CB: (laughs) I haven’t played all that much, but I’m trying to get back into it. (Tournament director) Darin MacDonald convinced me it would be totally fun to play at six months pregnant. I definitely have a little something in the way of my swing! The physics are a little off. It’s fun making fun of my bad shots.

TG: You’re also into extreme sports — racing, motorcycles, kickboxing, flying. If you had to narrow it down to just one, what would it be?

CB: One? Let’s see. Nowadays it would probably be different than if you’d asked me 10 years ago. I think that it would be wakeboarding, which is not really an extreme sport but we love it. Now that we’re here in Charleston, we’re out on the boat a lot and it’s so much fun. It’s an amazing workout.

TG: Has your 7-year-old daughter, Gemma, calmed your inner adrenaline junkie?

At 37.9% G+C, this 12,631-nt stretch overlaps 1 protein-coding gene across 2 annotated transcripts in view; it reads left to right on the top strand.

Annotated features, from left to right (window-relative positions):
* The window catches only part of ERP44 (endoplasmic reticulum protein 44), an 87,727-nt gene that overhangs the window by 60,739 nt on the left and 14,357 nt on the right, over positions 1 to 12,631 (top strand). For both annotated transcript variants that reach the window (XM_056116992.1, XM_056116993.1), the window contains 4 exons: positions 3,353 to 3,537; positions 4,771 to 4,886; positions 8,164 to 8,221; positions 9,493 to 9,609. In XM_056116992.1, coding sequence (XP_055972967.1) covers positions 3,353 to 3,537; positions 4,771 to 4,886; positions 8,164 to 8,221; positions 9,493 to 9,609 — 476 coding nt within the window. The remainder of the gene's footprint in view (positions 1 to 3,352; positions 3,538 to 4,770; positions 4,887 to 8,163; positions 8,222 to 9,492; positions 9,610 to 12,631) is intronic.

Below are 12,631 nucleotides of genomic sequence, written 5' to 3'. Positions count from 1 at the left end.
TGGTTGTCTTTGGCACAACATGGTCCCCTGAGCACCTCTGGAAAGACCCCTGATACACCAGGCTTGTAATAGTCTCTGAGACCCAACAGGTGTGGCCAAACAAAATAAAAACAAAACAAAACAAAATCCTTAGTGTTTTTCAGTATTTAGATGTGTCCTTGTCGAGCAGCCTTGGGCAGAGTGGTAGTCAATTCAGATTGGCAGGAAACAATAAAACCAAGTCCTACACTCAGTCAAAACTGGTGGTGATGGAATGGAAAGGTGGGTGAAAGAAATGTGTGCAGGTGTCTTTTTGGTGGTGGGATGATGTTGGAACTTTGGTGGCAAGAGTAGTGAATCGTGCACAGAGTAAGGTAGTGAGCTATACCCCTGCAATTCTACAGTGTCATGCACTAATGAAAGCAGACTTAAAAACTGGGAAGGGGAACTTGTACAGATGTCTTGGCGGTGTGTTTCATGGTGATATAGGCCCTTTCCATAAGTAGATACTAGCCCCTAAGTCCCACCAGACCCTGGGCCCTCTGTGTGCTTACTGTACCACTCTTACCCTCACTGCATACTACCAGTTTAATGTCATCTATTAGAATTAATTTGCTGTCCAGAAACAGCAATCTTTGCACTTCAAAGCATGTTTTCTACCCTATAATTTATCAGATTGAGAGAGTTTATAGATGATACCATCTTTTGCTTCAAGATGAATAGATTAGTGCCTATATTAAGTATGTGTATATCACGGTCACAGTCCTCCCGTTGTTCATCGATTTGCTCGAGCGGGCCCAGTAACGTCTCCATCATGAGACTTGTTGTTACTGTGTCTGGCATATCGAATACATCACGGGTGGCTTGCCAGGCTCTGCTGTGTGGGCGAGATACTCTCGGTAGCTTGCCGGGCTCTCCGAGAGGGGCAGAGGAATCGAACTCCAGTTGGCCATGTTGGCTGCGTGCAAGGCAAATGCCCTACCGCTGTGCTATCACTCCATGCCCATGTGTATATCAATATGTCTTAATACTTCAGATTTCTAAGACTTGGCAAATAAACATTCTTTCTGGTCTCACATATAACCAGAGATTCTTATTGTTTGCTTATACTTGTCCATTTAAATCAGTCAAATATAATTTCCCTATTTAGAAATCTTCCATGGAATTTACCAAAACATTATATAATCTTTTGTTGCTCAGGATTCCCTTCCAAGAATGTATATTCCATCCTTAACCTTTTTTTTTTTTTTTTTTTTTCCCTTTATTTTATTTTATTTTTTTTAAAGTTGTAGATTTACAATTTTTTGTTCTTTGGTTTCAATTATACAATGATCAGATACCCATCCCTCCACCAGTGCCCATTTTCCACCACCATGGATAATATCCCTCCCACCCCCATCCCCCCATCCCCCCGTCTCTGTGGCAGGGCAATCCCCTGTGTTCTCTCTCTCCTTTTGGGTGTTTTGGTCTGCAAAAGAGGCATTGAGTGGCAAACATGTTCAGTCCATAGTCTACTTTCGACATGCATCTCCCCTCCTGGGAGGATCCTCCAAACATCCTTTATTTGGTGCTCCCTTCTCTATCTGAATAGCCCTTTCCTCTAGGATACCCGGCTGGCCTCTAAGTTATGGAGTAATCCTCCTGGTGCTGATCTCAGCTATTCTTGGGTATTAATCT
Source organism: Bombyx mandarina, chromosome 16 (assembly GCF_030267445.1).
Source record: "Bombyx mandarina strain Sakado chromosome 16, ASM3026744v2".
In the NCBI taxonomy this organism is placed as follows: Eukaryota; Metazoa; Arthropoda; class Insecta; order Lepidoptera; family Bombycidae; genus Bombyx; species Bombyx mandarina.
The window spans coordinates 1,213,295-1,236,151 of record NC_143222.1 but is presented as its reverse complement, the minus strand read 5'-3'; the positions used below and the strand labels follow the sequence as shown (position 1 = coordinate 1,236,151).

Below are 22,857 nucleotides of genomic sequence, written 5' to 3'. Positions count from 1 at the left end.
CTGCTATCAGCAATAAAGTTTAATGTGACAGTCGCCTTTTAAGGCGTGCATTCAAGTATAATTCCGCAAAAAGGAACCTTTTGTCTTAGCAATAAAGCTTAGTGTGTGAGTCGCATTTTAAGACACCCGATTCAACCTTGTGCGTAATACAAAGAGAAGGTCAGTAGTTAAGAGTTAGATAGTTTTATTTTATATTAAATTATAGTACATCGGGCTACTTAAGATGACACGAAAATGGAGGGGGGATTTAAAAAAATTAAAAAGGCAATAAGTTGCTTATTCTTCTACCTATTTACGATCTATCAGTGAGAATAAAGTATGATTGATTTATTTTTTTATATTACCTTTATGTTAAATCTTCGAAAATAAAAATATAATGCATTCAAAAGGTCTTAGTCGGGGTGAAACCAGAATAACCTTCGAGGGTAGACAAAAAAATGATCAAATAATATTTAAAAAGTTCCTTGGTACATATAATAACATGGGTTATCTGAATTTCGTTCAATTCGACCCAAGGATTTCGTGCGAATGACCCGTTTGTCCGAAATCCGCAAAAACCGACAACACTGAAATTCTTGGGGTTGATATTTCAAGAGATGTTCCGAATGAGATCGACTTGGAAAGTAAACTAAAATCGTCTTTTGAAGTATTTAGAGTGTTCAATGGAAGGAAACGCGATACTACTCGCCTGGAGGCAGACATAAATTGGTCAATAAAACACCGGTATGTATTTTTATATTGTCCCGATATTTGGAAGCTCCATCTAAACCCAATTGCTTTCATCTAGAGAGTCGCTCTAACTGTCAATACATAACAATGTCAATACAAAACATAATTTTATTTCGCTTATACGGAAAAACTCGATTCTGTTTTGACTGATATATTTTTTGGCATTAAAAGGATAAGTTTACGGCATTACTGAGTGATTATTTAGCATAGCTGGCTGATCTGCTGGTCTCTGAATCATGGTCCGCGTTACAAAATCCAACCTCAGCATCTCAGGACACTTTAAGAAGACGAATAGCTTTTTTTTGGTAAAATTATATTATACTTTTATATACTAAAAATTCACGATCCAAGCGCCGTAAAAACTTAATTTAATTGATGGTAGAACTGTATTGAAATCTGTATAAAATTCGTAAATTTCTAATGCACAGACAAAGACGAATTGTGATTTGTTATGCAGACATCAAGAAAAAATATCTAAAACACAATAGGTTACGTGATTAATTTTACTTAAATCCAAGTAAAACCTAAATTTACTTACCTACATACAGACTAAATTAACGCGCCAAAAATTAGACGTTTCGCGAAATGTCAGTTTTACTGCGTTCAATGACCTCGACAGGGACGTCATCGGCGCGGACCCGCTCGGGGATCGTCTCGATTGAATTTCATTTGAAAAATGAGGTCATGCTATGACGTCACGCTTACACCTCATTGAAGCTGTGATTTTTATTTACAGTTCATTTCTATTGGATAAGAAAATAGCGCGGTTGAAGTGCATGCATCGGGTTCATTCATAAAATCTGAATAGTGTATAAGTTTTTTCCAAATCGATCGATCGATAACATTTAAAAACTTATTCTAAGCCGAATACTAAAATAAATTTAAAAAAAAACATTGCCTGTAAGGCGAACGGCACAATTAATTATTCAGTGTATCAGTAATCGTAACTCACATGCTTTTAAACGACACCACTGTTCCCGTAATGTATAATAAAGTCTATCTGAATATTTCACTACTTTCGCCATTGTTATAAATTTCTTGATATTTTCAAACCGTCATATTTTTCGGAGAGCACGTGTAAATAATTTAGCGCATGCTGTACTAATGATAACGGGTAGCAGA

CB: Yes! That’s why if you’d asked me 10 years ago I would have had a different answer. I still ride motorcycles and love motorcycling, but I find I don’t do it as much. When my husband and I first met, we tried skydiving once, and that was kind of scary. And we tried bungee jumping once, also kind of scary. I definitely have a sense of adventure, but it’s all toned down. You really expect to change quite a bit when you have children and I didn’t think I ever would. I’m not scared of death or anything like that, but you just get a little more careful and you want to protect yourself.

TG: And now a son is on the way.

CB: We’re so excited. It’s something we’d talked about for a long time and we’d gone back and forth and I’m kind of, “Do I want a second one?” We never really had the right time for it and I’ve been working so much, but our daughter has really wanted a sibling and has been begging us for a couple of years now. She’s pretty persistent. It seemed like the right time and it’s all working out.

TG: You and your husband, screenwriter Adam Beason, have been together about 17 years. That’s long by Hollywood standards.